Moritaka Mashiro, a junior high school student, content to live out a relatively normal life as any other does, is persuaded by his classmate, Akito Takagi, to become an aspiring mangaka when the latter realizes his natural talent as an artist. However, Moritaka is reluctant to pursue his dream as his uncle, once a mangaka with his own serializations, died from overwork trying to regain his lost status. With Akito’s help, Takagi gets another classmate and his school crush, Azuki Miho, who is an aspiring voice actress, to voice in the anime adaptation of their future manga once it is completed. However, Mashiro also proposes to Azuki, who surprisingly accepts only on the condition she will marry him when both of them have achieved their dreams. With a goal set before him, Mashiro begins a long and struggling path to become a famous mangaka.
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Five-time Emmy Award winner Neil Patrick Harris is coming to NBC on a new primetime variety series based on the U.K.’s hugely popular “Ant and Dec’s Saturday Night Takeaway.” The show will feature comedy sketches, musical numbers, mini game shows, hidden camera pranks on celebrities and appearances by A-list stars. Harris, who has served as an Emmy and Tony Award host and was recently announced as host of the 2015 Academy Awards, will bring his multi-dimensional skills to the forefront of this new hour-long series. Harris recently co-starred in David Fincher’s “Gone Girl,” and finished a run on Broadway as the lead in “Hedwig and the Angry Inch,” for which he won a Tony Award for Best Performance by a Leading Actor in a Musical. For nine seasons he played the role of Barney Stinson on “How I Met Your Mother,” for which he received four Emmy and two Golden Globe nominations.
Homicide: Life on the Street is an American police procedural television series chronicling the work of a fictional version of the Baltimore Police Department’s Homicide Unit. It ran for seven seasons on NBC from 1993 to 1999, and was succeeded by a TV movie, which also acted as the de facto series finale. The series was originally based on David Simon’s book Homicide: A Year on the Killing Streets. Many of the characters and stories used throughout the show were based on events depicted in the book, which was also part of the basis for Simon’s own series, The Wire on HBO.
Although Homicide featured an ensemble cast, Andre Braugher emerged as the series’ breakout star through his portrayal of Frank Pembleton. The show won Television Critics Association Awards for Outstanding Achievement in Drama in 1996, 1997, and 1998. It also became the first drama ever to win three Peabody Awards for best drama in 1993, 1995, and 1997. In 1997, the episode “Prison Riot” was ranked No. 32 on TV Guide’s 100 Greatest Episodes of All Time. In 2007, it was listed as one of Time magazine’s “Best TV Shows of All-TIME.” In 1996 TV Guide named the series ‘The Best Show You’re Not Watching’. The show placed #46 on Entertainment Weekly’s “New TV Classics” list.
Pre-law student Marti Perkins’ world is flipped upside down when she loses her scholarship, and realizes the only way she can stay in school is by reigniting her dormant teen gymnastic skills to win a place on Lancer University’s legendary cheerleading team.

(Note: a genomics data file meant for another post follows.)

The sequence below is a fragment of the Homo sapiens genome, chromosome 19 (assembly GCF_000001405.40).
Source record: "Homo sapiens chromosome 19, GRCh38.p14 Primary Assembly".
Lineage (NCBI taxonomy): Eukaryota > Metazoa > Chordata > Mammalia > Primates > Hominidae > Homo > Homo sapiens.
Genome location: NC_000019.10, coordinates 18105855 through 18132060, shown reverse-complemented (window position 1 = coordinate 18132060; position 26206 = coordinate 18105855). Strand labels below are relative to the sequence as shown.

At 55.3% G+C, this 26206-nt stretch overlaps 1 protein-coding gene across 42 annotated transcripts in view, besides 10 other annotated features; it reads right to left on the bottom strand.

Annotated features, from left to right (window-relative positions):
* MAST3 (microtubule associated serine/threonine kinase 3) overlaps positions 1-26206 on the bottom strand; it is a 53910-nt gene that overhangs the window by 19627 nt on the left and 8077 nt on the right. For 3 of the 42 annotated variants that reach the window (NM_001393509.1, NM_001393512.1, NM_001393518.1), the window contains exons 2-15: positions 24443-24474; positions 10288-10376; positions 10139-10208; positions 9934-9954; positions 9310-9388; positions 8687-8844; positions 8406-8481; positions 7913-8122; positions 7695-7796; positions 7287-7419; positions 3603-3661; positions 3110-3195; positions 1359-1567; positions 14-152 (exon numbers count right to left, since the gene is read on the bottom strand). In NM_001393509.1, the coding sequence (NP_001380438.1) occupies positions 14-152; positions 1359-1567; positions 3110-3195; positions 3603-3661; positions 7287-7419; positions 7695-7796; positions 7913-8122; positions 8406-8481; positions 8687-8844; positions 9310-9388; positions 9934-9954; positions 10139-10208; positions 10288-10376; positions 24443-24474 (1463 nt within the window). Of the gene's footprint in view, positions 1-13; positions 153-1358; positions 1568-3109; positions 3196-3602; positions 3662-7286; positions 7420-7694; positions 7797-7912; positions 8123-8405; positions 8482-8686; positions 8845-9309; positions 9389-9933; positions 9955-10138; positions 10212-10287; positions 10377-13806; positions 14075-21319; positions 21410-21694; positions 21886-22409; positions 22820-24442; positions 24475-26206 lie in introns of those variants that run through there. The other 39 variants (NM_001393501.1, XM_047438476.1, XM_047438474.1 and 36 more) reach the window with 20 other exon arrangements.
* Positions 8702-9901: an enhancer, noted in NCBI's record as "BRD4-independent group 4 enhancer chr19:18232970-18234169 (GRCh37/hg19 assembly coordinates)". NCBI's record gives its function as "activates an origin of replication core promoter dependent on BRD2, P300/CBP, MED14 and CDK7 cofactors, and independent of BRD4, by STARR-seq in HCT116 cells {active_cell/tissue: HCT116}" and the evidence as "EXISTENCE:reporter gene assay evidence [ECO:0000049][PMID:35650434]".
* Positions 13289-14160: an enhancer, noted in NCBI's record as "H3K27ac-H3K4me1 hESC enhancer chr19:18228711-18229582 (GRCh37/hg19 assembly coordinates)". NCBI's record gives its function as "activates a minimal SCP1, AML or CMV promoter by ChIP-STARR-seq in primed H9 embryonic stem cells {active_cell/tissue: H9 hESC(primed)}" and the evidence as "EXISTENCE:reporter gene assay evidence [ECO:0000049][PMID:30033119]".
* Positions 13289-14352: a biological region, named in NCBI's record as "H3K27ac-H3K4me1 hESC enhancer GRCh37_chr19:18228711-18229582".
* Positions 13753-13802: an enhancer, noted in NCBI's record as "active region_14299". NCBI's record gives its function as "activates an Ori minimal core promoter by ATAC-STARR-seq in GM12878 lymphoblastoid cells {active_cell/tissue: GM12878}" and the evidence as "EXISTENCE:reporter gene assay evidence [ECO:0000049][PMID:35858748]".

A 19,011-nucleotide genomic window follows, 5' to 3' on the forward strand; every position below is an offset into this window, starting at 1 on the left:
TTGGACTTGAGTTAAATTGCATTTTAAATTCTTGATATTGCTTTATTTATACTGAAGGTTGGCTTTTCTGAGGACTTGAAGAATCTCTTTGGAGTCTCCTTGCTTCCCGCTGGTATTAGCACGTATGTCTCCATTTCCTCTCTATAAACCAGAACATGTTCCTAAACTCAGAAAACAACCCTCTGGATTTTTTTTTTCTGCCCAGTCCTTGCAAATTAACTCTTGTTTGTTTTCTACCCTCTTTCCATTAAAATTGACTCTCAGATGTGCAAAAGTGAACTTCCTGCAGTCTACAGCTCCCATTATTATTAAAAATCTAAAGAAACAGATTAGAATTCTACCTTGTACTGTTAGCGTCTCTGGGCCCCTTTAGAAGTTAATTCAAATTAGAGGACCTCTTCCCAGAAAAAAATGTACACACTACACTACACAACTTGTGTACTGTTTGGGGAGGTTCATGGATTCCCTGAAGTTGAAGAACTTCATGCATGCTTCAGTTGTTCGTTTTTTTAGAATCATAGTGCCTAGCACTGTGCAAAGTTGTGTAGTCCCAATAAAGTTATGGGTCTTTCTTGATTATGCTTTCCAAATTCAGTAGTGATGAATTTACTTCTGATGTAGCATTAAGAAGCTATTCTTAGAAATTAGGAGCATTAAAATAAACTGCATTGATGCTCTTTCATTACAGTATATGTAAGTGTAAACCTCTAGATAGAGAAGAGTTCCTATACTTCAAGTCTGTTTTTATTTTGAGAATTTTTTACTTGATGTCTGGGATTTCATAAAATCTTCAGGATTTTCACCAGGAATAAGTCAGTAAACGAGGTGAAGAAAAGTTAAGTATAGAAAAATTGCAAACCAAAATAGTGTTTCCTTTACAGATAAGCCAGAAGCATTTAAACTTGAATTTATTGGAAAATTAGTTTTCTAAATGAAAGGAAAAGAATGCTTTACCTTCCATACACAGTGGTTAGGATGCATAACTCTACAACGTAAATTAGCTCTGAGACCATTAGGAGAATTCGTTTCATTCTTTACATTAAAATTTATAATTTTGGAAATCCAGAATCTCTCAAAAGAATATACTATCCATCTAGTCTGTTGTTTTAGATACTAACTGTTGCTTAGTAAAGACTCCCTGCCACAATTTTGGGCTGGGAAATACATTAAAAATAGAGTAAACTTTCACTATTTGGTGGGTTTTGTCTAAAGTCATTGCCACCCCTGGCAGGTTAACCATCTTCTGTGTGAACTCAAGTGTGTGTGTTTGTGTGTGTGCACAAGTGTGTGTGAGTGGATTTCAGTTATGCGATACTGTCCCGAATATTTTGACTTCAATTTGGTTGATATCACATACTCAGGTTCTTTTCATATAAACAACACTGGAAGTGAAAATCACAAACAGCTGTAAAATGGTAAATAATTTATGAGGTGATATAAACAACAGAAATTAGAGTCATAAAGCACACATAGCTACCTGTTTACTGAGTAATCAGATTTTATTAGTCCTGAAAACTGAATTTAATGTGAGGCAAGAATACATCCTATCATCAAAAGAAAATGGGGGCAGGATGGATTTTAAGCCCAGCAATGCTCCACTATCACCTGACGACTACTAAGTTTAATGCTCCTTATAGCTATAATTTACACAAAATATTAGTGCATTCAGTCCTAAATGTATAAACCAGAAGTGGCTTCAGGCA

Oblivious to the strife that awaits them, a group of young nurses from Spain’s upper class head to war-torn Marocco in 1921 to help where help is needed. Many lessons in love and life are learned before they overcome deepest conflicts, grow as human beings and find out what they really want from life and whom they truly love.
The story of Claire Church, a former police officer who moves away to the remote Western Isles in an attempt to escape the past and violence that still haunts her. Soon, Claire is pulled back into an investigation she thought she long left behind, by her former lover and colleague DCI John Hind and his new DS Anthony Boyce.
Each week, through their own selfishness and idiocy, we see Hannah and Dan — the worst brother and sister in the world — spectacularly wreck the lives of those around them — old friends, love interests, family members, and the unlucky individuals who just happen to cross their paths.
A League of Their Own is a comedy panel game that was first broadcast on Sky1 on 11 March 2010. It is hosted by Gavin and Stacey star James Corden and features Andrew Flintoff and Jamie Redknapp as team captains and John Bishop and Georgie Thompson were regular panelists for the first four series alongside two weekly guests. Jack Whitehall joined the cast as a regular panellist from the fifth series onwards.
Best friends Raven and Chelsea, now both divorced mothers, are raising their children in a house together. Their house is turned upside down when they realize one of Raven’s children inherited the same psychic abilities as their mother.
Moonlighting is an American television series that aired on ABC from March 3, 1985, to May 14, 1989. The network aired a total of 66 episodes. Starring Bruce Willis and Cybill Shepherd as private detectives, the show was a mixture of drama, comedy, and romance, and was considered to be one of the first successful and influential examples of comedy-drama, or “dramedy”, emerging as a distinct television genre.
The show’s theme song was performed by jazz singer Al Jarreau and became a hit. The show is also credited with making Willis a star, while providing Shepherd with a critical success after a string of lackluster projects. In 1997, the episode “The Dream Sequence Always Rings Twice” was ranked #34 on TV Guide’s 100 Greatest Episodes of All Time. In 2007, the series was listed as one of Time magazine’s “100 Best TV Shows of All-Time.” The relationship between David and Maddie was included in TV Guide’s list of the best TV couples of all time.